When I have come across very hard paints that wouldn’t allow me to jump from M105 to M205, I have used Menzerna PO203S Power Finish on a slightly more aggressive pad to bridge the gap. Power Finish has just a bit more cut than M205, and finishes down very fine as well. Although it takes more time since it is a traditional diminishing abrasive polish that requires proper break-down time (M205 is a non-diminishing abrasive that works very quickly), I no longer had the option of the quick-finish with M205 and simply had to stay working late!

So away I went with Menzerna Power Finish and a Green light cutting pad on my Porter Cable 7424XP on speed 6 with moderate pressure through the breakdown cycle, and then did my last several passes on speed 4.5 ~ 5 with little to no pressure to make sure that I was finishing down as well as I could.

I started working on the Italia on Tuesday afternoon, and it is now Thursday evening! On jobs like these I can usually expect another 5 hours or so of work after I have finished polishing, so I know that I’ve rounded third base and am on my way to home plate. I cleaned up my work space a bit to get ready for the next day, sat back and enjoyed the beauty of the now properly polished 458, and closed up the studio for the night and would start back up the next morning. It’s been a long 2.5 days so far!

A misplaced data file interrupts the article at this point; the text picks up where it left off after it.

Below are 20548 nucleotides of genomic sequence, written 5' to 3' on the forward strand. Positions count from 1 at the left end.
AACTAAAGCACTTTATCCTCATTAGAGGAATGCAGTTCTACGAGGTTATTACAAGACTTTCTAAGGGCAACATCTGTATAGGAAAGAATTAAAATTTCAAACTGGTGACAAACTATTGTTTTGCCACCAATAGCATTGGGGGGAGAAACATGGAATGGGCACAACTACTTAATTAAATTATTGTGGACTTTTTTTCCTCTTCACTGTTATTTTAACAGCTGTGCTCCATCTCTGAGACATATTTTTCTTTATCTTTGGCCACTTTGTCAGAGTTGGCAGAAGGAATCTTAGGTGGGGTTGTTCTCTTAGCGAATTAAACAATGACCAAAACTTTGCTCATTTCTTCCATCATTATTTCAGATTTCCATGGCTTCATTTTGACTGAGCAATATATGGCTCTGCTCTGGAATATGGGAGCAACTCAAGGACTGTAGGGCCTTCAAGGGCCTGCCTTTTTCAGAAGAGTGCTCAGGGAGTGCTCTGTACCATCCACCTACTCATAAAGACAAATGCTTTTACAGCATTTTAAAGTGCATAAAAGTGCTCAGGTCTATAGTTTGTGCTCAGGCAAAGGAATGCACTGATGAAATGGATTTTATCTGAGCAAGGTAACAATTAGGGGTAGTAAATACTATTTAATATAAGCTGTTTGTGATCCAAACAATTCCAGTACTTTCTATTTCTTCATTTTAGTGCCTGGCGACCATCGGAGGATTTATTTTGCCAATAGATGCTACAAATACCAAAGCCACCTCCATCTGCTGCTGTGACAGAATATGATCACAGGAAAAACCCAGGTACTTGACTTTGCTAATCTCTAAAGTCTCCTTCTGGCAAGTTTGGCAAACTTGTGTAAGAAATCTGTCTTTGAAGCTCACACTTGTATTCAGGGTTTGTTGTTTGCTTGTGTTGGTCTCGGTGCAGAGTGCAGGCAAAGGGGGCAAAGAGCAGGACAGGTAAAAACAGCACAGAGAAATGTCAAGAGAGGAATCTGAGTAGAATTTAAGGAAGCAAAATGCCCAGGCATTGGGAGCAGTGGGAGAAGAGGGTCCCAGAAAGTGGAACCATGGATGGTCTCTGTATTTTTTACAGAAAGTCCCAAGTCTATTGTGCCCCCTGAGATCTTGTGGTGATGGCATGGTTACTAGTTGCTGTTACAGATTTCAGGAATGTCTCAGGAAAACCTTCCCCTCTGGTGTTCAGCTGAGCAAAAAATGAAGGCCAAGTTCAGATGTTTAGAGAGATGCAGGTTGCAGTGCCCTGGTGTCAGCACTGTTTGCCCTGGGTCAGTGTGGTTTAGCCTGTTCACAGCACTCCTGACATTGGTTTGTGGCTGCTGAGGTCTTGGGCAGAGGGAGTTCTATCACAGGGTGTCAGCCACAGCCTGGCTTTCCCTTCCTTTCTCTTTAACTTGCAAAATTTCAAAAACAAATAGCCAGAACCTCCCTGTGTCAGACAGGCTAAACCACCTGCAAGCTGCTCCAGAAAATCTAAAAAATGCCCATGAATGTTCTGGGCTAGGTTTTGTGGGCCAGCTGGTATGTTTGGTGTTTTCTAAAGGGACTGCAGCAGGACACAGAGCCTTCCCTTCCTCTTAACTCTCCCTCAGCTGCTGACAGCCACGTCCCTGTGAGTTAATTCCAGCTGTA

The Final Touches of Detailing a Ferrari 458 Italia:

After so many hours of compounding and polishing, you can expect a tremendous amount of polishing dust and residue in all of the cracks, crevices, and around the edges where tape was applied. All of this needs to be fully removed and cleaned prior to applying your sealants and / or wax. It’s time consuming, it’s a bit laborious, but it’s one of the signs of a quality job. Depending on the area or surface composition, I’ll use a combination of Optimum No Rinse, Meguiar’s Ultimate Quik Detailer, or Meguiar’s M34 Final Inspection to clean it all up.